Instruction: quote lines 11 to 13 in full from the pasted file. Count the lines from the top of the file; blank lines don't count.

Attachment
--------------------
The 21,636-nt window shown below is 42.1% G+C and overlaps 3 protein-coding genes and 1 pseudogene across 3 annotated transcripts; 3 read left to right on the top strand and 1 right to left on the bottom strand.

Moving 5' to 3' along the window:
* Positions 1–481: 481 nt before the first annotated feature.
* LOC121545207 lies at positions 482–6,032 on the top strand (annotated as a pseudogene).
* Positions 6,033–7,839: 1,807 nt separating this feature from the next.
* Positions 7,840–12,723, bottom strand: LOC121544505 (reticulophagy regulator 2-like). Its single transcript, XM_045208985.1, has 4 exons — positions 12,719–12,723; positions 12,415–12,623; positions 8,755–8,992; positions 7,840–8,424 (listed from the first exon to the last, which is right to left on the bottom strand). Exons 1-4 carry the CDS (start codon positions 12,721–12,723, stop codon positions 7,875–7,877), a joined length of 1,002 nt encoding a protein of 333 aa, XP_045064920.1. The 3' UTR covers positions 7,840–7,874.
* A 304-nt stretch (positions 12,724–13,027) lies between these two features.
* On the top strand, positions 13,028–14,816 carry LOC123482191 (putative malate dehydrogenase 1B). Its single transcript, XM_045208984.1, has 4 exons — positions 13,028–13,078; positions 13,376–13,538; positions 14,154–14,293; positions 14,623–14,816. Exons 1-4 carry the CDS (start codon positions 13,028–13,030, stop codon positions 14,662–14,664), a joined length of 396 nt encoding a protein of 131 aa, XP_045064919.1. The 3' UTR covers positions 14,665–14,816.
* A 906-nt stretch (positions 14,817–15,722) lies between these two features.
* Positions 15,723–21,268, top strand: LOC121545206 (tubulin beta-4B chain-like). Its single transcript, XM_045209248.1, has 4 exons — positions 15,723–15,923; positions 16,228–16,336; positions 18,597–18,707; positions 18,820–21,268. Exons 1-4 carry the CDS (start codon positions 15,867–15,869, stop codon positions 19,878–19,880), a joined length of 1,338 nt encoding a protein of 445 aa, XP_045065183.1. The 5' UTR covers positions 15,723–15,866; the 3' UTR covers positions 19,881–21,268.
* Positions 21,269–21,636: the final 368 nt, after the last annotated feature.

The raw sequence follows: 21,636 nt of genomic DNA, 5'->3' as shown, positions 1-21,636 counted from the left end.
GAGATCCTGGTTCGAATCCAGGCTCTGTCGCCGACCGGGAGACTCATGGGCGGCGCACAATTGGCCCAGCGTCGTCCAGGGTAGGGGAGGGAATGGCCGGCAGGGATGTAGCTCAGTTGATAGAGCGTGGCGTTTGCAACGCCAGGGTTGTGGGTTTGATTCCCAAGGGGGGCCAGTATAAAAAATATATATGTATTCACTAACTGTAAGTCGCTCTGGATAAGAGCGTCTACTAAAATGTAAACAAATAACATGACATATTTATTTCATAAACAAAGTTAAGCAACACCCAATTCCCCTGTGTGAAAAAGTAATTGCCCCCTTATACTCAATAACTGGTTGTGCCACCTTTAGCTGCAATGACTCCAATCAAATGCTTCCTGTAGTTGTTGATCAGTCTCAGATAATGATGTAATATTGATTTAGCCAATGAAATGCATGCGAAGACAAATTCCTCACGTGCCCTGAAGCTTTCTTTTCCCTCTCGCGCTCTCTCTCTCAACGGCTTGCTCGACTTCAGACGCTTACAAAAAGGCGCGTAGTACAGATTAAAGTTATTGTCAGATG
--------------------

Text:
* Positions 21,269–21,636: the final 368 nt, after the last annotated feature.

The raw sequence follows: 21,636 nt of genomic DNA, 5'->3' as shown, positions 1-21,636 counted from the left end.
GAGATCCTGGTTCGAATCCAGGCTCTGTCGCCGACCGGGAGACTCATGGGCGGCGCACAATTGGCCCAGCGTCGTCCAGGGTAGGGGAGGGAATGGCCGGCAGGGATGTAGCTCAGTTGATAGAGCGTGGCGTTTGCAACGCCAGGGTTGTGGGTTTGATTCCCAAGGGGGGCCAGTATAAAAAATATATATGTATTCACTAACTGTAAGTCGCTCTGGATAAGAGCGTCTACTAAAATGTAAACAAATAACATGACATATTTATTTCATAAACAAAGTTAAGCAACACCCAATTCCCCTGTGTGAAAAAGTAATTGCCCCCTTATACTCAATAACTGGTTGTGCCACCTTTAGCTGCAATGACTCCAATCAAATGCTTCCTGTAGTTGTTGATCAGTCTCAGATAATGATGTAATATTGATTTAGCCAATGAAATGCATGCGAAGACAAATTCCTCACGTGCCCTGAAGCTTTCTTTTCCCTCTCGCGCTCTCTCTCTCAACGGCTTGCTCGACTTCAGACGCTTACAAAAAGGCGCGTAGTACAGATTAAAGTTATTGTCAGATG